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Jessee Wallace: Reclaiming Southwest Virginia to a cleaner environment for a better community | Columnists

Jessee Wallace: Reclaiming Southwest Virginia to a cleaner environment for a better community | Columnists

The beauty and ecological diversity of Southwest Virginia are remarkable. It also has a strong, tight-knit community. Southwest Virginia has much to offer, from the mountains to the streams and Clinch River (which the Virginia Department of Wildlife Resources calls the crown of the mountain kingdom),

My family has called this beautiful land home for many generations. We are proud to have so. My ancestors gave their lives for the coal industry, which provided energy for the state and economic vitality to our region. After decades of hard work in coal mining, the beauty of Southwest Virginia’s environment has been covered in tons of toxic coal waste. This hazardous waste is also known as gob and must be removed in order to reclaim these sites.

Tons of gob have built up over the years, causing heavy metals and acids to seep into our streams and creeks, poisoning our water supply, and releasing gases like methane or carbon monoxide into our air. As a member of Russell County Board of Supervisors and Virginia Water Control Board, I take pride and ensure that my neighbors, friends and family have a beautiful, prosperous community to call their home.

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There are solutions for coal waste. We can clean up the environment and communities with new technology. We can convert gob into energy using strict air quality controls. Facilities like the Virginia City Hybrid Energy Center can repurpose, recycle, and reclaim coal waste. The Appalachian School of Law also studies ways to clean up. Conversion of gob into electricity is improving our environment, creating local jobs, and building our economy. In fact, Southwest Virginia’s gob removal efforts support more than 500 local jobs, $8.5 million annually in local tax revenue, $25 million annually in economic impact. These are important contributions that help our region thrive. Other states have also had success with these.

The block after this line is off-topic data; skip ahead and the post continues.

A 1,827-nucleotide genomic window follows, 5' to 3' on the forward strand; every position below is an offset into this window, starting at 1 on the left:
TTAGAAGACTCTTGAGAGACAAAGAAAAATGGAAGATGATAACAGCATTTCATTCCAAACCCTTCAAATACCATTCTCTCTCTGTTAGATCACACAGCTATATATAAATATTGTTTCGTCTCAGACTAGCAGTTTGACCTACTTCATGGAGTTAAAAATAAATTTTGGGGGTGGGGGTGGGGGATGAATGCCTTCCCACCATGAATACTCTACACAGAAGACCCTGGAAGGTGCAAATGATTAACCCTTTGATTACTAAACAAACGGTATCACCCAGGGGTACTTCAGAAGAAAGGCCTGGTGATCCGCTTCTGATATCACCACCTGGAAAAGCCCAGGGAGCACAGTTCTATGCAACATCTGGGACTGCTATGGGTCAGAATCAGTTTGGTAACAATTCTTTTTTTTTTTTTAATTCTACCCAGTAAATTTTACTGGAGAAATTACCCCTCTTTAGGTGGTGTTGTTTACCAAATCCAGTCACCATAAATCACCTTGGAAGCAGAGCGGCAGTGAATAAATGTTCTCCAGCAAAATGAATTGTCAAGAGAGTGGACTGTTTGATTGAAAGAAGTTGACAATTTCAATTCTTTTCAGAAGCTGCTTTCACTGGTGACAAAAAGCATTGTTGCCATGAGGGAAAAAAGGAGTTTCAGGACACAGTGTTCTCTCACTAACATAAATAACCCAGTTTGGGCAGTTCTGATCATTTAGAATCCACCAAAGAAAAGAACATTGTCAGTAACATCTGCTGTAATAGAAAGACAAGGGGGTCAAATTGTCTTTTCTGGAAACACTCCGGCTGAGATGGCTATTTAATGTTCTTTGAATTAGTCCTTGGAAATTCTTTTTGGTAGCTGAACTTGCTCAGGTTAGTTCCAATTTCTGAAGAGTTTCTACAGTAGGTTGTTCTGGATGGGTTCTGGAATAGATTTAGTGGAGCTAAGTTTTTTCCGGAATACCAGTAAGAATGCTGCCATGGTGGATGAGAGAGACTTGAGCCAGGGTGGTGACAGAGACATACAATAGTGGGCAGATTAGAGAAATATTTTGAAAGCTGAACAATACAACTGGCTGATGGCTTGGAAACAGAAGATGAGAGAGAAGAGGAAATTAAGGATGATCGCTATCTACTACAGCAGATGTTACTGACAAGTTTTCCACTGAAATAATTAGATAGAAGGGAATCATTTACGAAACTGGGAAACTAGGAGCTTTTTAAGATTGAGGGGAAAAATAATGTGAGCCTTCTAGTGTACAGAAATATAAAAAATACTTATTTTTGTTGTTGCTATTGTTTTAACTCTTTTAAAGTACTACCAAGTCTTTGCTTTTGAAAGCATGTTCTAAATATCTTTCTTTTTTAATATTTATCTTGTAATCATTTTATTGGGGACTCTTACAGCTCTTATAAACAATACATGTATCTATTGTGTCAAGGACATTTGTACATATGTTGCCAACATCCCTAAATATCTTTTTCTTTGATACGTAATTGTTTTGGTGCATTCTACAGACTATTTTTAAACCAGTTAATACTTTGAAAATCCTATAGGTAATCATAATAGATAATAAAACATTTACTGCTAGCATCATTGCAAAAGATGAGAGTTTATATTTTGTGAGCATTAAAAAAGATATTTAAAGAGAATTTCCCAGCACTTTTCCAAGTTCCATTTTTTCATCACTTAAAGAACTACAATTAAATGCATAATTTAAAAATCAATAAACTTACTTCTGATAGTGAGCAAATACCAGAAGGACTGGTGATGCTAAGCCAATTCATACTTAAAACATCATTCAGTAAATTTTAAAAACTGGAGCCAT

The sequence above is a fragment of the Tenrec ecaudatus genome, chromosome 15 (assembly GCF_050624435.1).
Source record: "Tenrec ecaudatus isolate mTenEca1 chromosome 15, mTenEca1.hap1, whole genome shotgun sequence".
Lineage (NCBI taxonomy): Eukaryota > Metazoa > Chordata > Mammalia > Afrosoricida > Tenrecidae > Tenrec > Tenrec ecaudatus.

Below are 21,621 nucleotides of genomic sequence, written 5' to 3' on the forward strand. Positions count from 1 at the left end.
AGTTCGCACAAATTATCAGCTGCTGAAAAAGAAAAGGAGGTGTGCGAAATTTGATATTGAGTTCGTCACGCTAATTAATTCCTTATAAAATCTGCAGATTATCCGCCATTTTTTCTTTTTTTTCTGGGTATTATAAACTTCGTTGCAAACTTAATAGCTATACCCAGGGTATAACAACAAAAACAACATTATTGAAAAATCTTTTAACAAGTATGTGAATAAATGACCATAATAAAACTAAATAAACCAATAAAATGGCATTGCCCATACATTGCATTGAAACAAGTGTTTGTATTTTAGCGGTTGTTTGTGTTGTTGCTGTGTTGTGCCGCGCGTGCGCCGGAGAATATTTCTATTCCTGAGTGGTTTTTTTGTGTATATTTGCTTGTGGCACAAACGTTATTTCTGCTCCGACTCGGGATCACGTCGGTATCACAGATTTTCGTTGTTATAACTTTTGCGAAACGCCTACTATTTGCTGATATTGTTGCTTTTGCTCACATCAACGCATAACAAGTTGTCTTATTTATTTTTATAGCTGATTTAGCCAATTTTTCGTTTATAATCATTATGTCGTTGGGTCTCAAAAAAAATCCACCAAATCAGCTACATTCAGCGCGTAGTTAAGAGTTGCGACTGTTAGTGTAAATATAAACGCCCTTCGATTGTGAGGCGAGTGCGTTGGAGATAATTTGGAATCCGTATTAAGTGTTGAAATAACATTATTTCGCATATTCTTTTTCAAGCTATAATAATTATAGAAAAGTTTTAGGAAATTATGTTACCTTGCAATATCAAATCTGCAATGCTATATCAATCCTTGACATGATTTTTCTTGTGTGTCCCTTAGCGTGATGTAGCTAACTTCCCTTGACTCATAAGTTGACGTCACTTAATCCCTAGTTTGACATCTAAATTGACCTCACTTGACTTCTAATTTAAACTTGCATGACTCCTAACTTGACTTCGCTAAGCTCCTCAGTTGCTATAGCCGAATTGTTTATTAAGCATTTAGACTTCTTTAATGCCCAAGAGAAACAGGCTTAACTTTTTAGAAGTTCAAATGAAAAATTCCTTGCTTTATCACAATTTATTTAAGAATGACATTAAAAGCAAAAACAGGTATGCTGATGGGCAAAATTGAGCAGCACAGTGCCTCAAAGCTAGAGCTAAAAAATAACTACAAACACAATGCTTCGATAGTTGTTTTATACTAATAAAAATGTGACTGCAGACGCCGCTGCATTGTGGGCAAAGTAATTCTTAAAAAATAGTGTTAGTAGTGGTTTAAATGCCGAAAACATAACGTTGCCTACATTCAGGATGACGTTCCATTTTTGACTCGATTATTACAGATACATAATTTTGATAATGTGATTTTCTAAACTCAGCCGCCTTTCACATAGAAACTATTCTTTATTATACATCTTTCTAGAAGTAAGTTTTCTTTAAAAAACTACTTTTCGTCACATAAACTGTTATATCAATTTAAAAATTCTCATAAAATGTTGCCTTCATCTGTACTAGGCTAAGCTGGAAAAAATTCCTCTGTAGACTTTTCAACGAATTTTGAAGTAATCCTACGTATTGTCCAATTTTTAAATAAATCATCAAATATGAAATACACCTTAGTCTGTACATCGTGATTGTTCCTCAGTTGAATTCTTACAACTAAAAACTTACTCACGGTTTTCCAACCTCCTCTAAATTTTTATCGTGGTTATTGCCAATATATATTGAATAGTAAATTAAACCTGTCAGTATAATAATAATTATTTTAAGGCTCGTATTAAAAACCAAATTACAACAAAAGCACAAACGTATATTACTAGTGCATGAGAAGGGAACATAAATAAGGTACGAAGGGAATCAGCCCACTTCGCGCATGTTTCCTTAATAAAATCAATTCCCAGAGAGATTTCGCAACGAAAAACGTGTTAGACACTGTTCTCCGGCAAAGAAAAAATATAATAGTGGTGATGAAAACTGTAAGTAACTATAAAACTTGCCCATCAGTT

Virginia’s cleanup efforts are actually following Pennsylvania’s successful restoration of 1,200 streams and reclamation on more than 7,200 acres abandoned mine lands using a comparable process.

Despite the tremendous progress made, there is still a lot of gob piles left in Southwest Virginia. We must keep making progress. I encourage fellow Virginians, as well our legislators, to join me in supporting gob elimination, reclaiming our environment and building up our economy.

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We have the opportunity to transform something that was once a pollution to our environment and community into something Virginians can be proud to call a quality of life.

For generations, Southwest Virginia has been home to me and my ancestors. It is crucial that we make it a home for future generations.

Lou Ann Jessee Wallace is a member of both the Russell County Board of Supervisors as well as the Virginia Water Control Board.

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